Both Google Play and iTunes have plenty of map apps. Users download those apps when they visit a new place. The data obtained from GPS are used to develop those apps. The maps are very useful for tourists because they are heavy in details.
The only thing that users don't like about a map app is the interface. The majority of those apps have 2D interface, which is not intuitive enough. A 3D interface, on the other hand, renders an aerial perspective and users get to see everything around a place including streets, lanes and junctions.
3D map apps are there in the app stores for you to download, but their numbers are limited. In this article, I'll discuss various aspects of 3D maps including all the latest workarounds, and the scope for future upgrades.
Technology in background
There's no uniform technology at play. Different companies have been handling the developments in the 3D map segments, and different technologies are being put to use by them. The Columbia County, Georgia bought eight panoramic 3D images. The total distance covered by those eight pictures is 1770 kilometers.
The pictures were merged with GIS data to set up virtual maps. The maps are useful for the architectural rendering of real estate projects. The maps carrying important GIS data allow for virtual representation of several key aspects related to construction works, which are otherwise difficult to be expressed in terms of visual details.
The big players
Google, a big player in the tech games, has already entered into the 3D map territory. The company has unveiled its own technologies. The fancy name, given to Google's 3D mapping technology is called Project Tango. A breakdown of project tango reveals the hardware segment was given as much importance by the search engine giant as the software segment.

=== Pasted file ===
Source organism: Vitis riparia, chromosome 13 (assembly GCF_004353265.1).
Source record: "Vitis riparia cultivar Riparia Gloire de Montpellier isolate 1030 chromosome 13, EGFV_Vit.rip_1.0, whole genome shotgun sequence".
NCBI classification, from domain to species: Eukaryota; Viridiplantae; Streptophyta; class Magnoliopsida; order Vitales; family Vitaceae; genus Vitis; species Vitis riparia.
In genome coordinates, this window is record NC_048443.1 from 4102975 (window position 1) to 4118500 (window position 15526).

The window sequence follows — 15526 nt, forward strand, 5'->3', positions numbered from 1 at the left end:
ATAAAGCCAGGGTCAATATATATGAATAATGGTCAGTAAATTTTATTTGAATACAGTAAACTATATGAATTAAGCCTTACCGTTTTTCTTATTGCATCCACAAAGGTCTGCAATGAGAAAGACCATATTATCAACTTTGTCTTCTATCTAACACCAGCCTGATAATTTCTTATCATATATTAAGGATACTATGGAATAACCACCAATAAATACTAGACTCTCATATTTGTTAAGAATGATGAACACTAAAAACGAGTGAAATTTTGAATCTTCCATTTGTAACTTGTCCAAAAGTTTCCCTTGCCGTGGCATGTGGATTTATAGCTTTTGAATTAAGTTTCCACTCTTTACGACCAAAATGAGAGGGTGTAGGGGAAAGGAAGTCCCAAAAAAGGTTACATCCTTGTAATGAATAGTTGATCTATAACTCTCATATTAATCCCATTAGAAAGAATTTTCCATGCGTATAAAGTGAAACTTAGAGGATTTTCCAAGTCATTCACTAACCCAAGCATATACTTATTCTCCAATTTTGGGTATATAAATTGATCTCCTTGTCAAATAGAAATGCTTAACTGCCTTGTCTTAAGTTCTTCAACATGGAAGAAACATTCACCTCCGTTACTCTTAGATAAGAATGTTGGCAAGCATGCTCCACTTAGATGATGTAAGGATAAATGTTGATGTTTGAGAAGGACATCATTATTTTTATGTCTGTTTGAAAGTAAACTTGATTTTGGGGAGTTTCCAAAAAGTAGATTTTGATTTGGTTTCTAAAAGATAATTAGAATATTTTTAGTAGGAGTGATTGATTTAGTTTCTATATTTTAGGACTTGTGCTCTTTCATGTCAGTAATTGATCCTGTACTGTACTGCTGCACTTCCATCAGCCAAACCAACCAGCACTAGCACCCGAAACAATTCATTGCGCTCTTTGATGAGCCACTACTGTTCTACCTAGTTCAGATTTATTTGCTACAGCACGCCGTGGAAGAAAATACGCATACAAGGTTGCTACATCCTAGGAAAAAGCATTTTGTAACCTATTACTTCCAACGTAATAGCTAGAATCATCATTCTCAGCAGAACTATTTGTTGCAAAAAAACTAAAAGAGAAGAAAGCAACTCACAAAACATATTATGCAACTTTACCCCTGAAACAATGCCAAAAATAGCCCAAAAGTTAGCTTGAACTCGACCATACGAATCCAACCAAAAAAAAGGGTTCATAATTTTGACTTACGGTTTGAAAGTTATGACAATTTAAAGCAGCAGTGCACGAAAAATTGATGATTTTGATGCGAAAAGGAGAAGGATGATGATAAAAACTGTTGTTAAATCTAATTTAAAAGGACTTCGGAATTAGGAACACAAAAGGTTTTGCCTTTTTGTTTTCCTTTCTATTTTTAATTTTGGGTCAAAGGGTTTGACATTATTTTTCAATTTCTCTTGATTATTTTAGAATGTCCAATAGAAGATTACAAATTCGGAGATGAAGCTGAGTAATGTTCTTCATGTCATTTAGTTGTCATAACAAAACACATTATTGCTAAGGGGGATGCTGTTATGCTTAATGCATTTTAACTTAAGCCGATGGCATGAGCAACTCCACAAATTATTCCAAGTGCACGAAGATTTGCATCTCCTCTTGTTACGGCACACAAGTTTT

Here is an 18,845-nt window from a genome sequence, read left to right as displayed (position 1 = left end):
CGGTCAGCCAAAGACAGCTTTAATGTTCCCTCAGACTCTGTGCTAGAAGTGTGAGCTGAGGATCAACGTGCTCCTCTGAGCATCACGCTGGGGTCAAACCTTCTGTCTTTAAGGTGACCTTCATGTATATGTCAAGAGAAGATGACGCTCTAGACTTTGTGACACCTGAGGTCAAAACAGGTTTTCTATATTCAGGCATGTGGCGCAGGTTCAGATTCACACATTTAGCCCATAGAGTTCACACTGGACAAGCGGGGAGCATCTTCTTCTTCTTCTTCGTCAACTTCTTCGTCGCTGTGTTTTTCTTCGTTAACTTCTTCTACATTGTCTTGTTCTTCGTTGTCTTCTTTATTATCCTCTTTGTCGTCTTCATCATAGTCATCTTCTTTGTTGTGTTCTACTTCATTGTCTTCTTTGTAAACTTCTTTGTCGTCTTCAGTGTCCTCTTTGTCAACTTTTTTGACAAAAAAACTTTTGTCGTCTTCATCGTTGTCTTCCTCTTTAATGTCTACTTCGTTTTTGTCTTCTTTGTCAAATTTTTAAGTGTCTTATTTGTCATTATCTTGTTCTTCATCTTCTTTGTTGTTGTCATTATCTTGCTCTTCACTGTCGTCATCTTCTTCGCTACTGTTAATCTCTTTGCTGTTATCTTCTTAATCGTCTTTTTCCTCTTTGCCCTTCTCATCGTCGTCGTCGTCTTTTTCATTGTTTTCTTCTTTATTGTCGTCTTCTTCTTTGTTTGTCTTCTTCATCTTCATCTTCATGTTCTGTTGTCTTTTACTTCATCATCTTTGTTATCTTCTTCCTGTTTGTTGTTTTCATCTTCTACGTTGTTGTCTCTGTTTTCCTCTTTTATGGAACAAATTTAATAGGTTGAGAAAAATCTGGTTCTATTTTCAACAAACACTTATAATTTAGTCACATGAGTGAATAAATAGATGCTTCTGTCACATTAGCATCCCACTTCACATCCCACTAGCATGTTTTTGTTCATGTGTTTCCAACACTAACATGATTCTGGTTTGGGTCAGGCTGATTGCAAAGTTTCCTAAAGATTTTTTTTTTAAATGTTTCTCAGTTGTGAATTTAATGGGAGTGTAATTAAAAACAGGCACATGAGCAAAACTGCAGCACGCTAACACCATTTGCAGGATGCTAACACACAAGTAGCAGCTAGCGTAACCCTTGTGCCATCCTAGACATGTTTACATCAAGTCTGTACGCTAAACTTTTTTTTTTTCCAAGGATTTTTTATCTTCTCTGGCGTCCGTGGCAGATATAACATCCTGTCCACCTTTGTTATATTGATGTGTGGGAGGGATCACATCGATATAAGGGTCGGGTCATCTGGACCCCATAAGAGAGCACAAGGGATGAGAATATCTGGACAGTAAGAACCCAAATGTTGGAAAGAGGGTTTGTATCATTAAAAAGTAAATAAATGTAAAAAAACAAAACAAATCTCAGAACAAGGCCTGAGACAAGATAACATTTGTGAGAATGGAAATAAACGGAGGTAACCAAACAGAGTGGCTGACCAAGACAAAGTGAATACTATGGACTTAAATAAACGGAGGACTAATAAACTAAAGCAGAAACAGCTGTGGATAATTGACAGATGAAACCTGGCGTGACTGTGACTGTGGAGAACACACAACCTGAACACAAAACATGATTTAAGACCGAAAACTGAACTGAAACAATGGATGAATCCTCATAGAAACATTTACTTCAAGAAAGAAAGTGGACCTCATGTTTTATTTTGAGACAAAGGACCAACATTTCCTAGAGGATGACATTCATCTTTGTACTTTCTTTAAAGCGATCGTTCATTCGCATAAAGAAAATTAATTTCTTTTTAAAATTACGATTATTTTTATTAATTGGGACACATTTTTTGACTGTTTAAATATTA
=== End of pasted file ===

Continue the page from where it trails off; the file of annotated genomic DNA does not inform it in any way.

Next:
The technology uses special sensors, which are advanced enough to take a quarter million measurements every second. The functionality of the sensors resembles that of a laser scanner. From 2014 onwards, Google's developers have been testing it. Here's a video that shows how it works.
Apple's flyover feature
Apple was rumored to release a new feature called Flyover before the release of iOS 9. The rumor turned true; iOS 9 did release with Flyover, which allowed users to explore a 3D aerial views of cities.
Flyover allows users to explore a city without visiting it. All they have to do is activate the Flyover mode. The mode doesn't support all cities around the world, but only a selected few. In the third quarter of this year, Apple updated the list by including towns and castles.
The C3 technology, used by Apple to develop Flyover has its root in the defense sector. It's more like a precision-guided system to ensure a missile hits its target. The maps were created by a specialized plane, reserved for the army. The plane flies few times over a city with DSLR cameras that capture all sides of a building at multiple angles.
Underground 3D maps
Initiatives have already been taken to visualize the underground of a city. The initiatives are proofs that daily commuters using underground subway trains will get more information related to their journey and destinations in the future.
Two developers Robin Hawkes and Peter Smart have worked out an interactive 3D map of London city's tube train network; the developer duo encouraged other to code by putting the project code on Github so everyone could download and use it. The duo obtained all the data from OpenStreetMap and other open source platforms.
Transport for London (TFL) has taken a similar initiative and released a series of documents, which proffer a 3D view of all underground stations. The documents released by TFL are diagrams showing non-isometric axonometric projections.
Sensor dominated hardware
Every hand holds a Smartphone nowadays though the sensors in them are not state-of-the-art. But with the rapid emerge of IoT, sensor based hardware will replace the conventional hardware, especially Smart devices.
The cutting-edge devices, owing to embedded sensors will scan a better reading of an environment and provide the users with plenty of data in the form 3D format files-sort of like a 3D laser scanner. Even the non-developers will then develop 3D maps, and the open codes will prove highly useful for that.
Information Shared By Architecturalrendering.co.uk